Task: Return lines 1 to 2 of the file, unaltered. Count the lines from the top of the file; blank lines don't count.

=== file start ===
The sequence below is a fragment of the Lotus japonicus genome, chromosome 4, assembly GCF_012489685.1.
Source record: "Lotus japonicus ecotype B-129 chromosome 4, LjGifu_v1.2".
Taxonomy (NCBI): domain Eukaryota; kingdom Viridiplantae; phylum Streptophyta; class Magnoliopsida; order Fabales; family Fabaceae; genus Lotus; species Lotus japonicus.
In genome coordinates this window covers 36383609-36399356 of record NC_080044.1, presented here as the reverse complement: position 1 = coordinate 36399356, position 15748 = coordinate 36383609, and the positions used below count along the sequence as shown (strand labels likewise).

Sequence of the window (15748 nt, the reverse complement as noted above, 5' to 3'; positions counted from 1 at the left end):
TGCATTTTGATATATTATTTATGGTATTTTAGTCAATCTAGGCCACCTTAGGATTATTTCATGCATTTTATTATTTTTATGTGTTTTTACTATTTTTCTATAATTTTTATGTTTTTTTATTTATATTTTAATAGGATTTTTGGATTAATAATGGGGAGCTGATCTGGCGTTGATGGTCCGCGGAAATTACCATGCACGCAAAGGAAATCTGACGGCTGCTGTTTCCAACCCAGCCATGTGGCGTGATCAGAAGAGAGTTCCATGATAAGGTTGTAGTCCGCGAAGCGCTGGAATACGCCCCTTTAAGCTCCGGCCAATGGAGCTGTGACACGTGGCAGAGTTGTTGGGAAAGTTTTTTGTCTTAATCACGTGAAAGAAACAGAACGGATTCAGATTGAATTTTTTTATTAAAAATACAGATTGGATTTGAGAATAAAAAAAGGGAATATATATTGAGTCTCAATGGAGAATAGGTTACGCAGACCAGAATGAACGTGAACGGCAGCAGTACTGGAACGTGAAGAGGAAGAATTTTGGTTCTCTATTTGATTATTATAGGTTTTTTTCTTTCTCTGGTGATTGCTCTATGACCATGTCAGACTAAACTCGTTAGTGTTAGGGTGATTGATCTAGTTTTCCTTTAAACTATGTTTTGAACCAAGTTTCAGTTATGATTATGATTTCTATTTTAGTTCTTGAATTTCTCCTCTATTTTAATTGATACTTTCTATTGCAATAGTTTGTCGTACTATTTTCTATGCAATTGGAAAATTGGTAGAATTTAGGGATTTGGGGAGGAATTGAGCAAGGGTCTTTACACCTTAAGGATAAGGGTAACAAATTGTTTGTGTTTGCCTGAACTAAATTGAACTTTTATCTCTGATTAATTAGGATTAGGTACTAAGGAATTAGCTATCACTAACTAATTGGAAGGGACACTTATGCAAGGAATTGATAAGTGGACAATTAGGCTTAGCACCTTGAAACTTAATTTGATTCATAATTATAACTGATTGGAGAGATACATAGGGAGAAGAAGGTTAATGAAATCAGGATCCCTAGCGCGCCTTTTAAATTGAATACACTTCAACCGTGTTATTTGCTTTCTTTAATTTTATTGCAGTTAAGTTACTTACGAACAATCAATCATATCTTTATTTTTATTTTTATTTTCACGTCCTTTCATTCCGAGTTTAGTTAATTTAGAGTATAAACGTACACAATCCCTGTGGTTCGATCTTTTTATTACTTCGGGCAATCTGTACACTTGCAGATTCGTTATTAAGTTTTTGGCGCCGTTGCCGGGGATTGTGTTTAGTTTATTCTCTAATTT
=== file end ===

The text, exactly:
The sequence below is a fragment of the Lotus japonicus genome, chromosome 4, assembly GCF_012489685.1.
Source record: "Lotus japonicus ecotype B-129 chromosome 4, LjGifu_v1.2".